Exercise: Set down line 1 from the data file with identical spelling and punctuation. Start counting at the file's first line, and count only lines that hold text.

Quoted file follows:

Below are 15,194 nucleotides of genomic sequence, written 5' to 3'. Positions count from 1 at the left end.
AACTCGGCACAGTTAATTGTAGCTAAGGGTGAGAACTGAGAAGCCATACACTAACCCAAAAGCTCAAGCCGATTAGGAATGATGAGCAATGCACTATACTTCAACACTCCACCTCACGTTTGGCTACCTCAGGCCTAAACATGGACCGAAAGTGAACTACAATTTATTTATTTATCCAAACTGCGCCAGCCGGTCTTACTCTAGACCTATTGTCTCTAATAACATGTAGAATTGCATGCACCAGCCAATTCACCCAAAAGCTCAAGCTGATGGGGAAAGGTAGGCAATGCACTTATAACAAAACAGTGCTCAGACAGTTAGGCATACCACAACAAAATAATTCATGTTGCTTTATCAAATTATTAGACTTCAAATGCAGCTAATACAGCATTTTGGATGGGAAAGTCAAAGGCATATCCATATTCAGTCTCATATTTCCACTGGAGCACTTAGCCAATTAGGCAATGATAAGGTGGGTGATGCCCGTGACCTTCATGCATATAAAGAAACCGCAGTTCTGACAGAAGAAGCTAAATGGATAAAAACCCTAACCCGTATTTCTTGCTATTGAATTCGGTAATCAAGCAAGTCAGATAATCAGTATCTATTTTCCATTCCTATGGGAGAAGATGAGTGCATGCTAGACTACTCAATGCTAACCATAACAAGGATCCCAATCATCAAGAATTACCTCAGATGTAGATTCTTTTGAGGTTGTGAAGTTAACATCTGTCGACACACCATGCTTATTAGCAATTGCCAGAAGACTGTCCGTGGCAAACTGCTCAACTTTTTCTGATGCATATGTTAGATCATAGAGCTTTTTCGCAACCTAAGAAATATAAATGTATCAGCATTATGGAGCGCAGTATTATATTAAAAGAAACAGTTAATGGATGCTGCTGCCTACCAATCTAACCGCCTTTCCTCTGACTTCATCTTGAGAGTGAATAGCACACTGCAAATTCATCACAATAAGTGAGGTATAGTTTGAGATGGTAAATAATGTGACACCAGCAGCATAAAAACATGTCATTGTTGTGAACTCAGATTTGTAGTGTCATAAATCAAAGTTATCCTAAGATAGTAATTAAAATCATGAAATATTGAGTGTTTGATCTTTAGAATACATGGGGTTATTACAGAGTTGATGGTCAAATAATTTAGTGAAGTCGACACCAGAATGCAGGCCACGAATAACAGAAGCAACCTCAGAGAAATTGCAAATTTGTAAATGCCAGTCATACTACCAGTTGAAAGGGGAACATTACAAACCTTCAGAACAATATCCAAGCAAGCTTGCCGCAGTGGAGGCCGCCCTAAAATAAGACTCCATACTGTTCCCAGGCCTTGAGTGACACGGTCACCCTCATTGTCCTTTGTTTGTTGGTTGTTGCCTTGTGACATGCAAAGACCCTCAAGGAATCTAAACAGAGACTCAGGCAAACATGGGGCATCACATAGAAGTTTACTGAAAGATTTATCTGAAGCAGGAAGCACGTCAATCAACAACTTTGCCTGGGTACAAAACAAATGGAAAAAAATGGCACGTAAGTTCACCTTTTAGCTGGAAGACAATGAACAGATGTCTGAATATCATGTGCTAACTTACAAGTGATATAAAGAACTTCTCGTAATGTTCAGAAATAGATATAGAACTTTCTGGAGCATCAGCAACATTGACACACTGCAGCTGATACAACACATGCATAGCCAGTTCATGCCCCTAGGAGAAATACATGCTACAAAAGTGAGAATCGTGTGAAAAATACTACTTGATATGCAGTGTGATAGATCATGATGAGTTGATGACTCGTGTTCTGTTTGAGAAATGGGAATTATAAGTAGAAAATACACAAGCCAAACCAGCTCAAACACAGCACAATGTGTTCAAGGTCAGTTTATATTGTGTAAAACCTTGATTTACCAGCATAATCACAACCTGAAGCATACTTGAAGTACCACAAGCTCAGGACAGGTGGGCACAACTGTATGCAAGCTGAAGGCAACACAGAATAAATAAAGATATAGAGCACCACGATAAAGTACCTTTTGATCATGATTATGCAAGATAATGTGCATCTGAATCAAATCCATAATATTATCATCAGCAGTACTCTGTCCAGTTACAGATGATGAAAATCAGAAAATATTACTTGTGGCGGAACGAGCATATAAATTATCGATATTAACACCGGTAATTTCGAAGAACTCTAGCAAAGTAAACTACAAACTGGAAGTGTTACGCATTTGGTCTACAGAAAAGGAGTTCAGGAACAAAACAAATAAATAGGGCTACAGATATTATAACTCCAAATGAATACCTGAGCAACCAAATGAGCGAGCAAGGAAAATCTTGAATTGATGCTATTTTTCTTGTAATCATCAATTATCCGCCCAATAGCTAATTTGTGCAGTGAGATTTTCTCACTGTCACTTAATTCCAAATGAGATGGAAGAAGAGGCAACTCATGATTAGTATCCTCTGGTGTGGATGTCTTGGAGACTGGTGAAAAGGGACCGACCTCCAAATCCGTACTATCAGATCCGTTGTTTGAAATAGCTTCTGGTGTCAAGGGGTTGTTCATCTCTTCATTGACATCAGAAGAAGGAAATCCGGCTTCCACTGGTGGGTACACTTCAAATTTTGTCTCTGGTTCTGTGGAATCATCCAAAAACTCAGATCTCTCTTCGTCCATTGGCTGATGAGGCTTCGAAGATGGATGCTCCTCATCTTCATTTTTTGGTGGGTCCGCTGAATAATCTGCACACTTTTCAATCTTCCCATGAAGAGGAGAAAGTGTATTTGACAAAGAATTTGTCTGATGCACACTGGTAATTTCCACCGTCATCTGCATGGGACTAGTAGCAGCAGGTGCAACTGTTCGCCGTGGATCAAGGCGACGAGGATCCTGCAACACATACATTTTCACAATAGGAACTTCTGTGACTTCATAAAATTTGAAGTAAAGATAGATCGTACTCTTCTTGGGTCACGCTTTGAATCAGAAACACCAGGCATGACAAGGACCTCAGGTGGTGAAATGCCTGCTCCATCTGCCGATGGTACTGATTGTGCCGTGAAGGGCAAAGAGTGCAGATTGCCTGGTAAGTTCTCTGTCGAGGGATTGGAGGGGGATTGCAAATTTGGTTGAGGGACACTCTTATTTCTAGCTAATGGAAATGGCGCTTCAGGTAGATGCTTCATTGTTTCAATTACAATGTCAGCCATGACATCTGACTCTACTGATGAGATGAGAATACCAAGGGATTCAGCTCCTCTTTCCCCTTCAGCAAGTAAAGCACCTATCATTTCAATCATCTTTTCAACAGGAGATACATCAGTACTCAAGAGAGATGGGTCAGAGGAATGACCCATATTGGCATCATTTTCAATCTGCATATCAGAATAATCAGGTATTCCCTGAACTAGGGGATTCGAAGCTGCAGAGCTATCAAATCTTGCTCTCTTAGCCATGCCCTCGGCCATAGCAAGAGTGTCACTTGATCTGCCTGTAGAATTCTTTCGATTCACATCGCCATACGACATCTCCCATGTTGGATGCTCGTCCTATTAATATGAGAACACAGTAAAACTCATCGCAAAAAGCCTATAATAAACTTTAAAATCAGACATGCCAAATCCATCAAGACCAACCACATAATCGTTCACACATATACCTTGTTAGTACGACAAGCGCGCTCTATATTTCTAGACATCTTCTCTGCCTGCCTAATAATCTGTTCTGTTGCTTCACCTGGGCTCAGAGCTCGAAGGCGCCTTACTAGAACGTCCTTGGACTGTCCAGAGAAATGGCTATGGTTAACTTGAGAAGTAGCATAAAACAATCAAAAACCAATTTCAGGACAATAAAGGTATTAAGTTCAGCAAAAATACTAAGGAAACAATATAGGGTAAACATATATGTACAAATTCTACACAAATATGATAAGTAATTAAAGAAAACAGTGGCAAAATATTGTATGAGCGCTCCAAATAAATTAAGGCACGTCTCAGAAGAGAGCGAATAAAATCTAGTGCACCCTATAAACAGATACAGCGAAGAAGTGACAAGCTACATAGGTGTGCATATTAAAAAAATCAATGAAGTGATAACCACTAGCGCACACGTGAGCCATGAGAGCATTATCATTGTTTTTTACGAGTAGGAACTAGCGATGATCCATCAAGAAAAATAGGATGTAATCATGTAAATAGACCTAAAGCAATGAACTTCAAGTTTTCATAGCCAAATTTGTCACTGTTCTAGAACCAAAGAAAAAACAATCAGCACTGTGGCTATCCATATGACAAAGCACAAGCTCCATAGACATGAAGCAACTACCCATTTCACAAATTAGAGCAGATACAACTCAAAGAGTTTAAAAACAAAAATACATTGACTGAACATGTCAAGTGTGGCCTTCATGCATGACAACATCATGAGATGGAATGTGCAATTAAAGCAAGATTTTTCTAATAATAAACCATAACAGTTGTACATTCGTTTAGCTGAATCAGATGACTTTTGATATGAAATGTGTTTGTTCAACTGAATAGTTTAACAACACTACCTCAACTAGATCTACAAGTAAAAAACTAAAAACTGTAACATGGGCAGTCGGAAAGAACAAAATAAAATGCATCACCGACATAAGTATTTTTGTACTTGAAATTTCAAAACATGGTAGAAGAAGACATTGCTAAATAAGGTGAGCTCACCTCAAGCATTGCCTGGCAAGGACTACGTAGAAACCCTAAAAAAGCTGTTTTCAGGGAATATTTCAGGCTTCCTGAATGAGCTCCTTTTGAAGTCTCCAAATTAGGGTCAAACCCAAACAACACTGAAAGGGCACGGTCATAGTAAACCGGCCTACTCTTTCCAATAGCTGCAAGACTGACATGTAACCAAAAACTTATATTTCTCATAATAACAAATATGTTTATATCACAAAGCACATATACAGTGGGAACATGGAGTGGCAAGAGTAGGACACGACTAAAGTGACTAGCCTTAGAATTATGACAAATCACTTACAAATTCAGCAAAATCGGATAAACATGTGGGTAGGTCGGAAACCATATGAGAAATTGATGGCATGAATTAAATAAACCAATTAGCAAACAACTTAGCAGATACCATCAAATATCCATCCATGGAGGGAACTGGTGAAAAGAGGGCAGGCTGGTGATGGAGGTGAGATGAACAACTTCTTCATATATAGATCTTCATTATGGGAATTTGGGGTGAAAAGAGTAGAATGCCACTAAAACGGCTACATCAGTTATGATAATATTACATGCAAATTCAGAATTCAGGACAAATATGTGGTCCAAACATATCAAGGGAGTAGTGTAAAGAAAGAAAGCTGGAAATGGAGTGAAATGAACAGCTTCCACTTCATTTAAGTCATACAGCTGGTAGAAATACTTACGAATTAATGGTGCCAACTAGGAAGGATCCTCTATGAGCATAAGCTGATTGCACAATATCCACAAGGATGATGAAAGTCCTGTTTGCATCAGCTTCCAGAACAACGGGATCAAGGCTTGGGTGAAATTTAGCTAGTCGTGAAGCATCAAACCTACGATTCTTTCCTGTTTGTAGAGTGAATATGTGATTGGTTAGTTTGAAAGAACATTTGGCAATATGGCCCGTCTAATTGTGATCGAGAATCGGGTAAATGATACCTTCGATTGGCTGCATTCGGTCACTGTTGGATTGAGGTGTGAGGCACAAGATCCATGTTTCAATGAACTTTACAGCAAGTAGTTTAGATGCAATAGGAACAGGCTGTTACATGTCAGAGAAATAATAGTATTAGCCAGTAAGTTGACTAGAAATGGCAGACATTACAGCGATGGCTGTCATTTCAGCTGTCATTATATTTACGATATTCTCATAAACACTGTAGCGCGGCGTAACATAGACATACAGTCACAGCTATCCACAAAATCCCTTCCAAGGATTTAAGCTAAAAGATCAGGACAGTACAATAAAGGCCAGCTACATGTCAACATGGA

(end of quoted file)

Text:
Below are 15,194 nucleotides of genomic sequence, written 5' to 3'. Positions count from 1 at the left end.